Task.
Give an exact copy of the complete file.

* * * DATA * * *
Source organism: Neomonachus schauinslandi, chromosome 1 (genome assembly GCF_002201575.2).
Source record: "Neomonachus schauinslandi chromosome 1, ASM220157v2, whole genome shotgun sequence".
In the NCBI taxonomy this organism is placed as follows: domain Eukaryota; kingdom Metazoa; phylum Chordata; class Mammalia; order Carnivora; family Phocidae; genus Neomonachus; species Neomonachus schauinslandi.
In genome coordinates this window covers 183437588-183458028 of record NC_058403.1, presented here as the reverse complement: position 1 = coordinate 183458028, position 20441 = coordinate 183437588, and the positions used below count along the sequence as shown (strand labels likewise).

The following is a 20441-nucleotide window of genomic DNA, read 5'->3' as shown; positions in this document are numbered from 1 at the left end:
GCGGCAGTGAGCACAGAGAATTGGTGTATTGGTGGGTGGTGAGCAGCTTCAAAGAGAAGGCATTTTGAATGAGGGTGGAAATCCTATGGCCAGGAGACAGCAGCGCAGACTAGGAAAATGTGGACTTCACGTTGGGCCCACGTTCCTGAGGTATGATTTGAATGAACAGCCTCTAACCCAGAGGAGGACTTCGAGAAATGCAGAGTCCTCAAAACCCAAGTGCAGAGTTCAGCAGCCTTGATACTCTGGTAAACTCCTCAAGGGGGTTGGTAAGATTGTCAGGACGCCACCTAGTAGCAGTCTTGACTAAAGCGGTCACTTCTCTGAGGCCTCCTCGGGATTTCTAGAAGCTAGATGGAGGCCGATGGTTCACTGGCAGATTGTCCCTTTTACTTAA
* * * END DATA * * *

Source organism: Neomonachus schauinslandi, chromosome 1 (genome assembly GCF_002201575.2).
Source record: "Neomonachus schauinslandi chromosome 1, ASM220157v2, whole genome shotgun sequence".
In the NCBI taxonomy this organism is placed as follows: domain Eukaryota; kingdom Metazoa; phylum Chordata; class Mammalia; order Carnivora; family Phocidae; genus Neomonachus; species Neomonachus schauinslandi.
In genome coordinates this window covers 183437588-183458028 of record NC_058403.1, presented here as the reverse complement: position 1 = coordinate 183458028, position 20441 = coordinate 183437588, and the positions used below count along the sequence as shown (strand labels likewise).

The following is a 20441-nucleotide window of genomic DNA, read 5'->3' as shown; positions in this document are numbered from 1 at the left end:
GCGGCAGTGAGCACAGAGAATTGGTGTATTGGTGGGTGGTGAGCAGCTTCAAAGAGAAGGCATTTTGAATGAGGGTGGAAATCCTATGGCCAGGAGACAGCAGCGCAGACTAGGAAAATGTGGACTTCACGTTGGGCCCACGTTCCTGAGGTATGATTTGAATGAACAGCCTCTAACCCAGAGGAGGACTTCGAGAAATGCAGAGTCCTCAAAACCCAAGTGCAGAGTTCAGCAGCCTTGATACTCTGGTAAACTCCTCAAGGGGGTTGGTAAGATTGTCAGGACGCCACCTAGTAGCAGTCTTGACTAAAGCGGTCACTTCTCTGAGGCCTCCTCGGGATTTCTAGAAGCTAGATGGAGGCCGATGGTTCACTGGCAGATTGTCCCTTTTACTTAA